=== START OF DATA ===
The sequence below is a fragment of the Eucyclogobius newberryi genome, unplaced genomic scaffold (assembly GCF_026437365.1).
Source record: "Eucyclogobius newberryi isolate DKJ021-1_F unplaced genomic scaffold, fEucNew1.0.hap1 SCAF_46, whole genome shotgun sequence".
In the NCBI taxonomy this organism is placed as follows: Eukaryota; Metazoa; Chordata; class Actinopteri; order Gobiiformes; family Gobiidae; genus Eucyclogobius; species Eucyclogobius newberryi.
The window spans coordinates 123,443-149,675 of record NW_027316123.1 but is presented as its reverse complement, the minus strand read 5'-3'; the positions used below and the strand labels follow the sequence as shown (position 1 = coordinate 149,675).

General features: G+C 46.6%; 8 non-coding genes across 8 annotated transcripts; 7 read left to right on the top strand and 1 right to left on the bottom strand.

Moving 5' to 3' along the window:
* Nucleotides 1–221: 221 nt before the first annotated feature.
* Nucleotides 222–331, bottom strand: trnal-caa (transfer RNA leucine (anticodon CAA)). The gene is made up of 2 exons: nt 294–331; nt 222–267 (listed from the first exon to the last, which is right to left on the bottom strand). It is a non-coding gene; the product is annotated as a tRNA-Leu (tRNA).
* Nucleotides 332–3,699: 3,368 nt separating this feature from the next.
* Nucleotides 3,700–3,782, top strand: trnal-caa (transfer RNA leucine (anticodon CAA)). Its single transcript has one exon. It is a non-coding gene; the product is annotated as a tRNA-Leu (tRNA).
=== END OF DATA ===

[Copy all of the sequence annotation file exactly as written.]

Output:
The sequence below is a fragment of the Eucyclogobius newberryi genome, unplaced genomic scaffold (assembly GCF_026437365.1).
Source record: "Eucyclogobius newberryi isolate DKJ021-1_F unplaced genomic scaffold, fEucNew1.0.hap1 SCAF_46, whole genome shotgun sequence".
In the NCBI taxonomy this organism is placed as follows: Eukaryota; Metazoa; Chordata; class Actinopteri; order Gobiiformes; family Gobiidae; genus Eucyclogobius; species Eucyclogobius newberryi.
The window spans coordinates 123,443-149,675 of record NW_027316123.1 but is presented as its reverse complement, the minus strand read 5'-3'; the positions used below and the strand labels follow the sequence as shown (position 1 = coordinate 149,675).

General features: G+C 46.6%; 8 non-coding genes across 8 annotated transcripts; 7 read left to right on the top strand and 1 right to left on the bottom strand.

Moving 5' to 3' along the window:
* Nucleotides 1–221: 221 nt before the first annotated feature.
* Nucleotides 222–331, bottom strand: trnal-caa (transfer RNA leucine (anticodon CAA)). The gene is made up of 2 exons: nt 294–331; nt 222–267 (listed from the first exon to the last, which is right to left on the bottom strand). It is a non-coding gene; the product is annotated as a tRNA-Leu (tRNA).
* Nucleotides 332–3,699: 3,368 nt separating this feature from the next.
* Nucleotides 3,700–3,782, top strand: trnal-caa (transfer RNA leucine (anticodon CAA)). Its single transcript has one exon. It is a non-coding gene; the product is annotated as a tRNA-Leu (tRNA).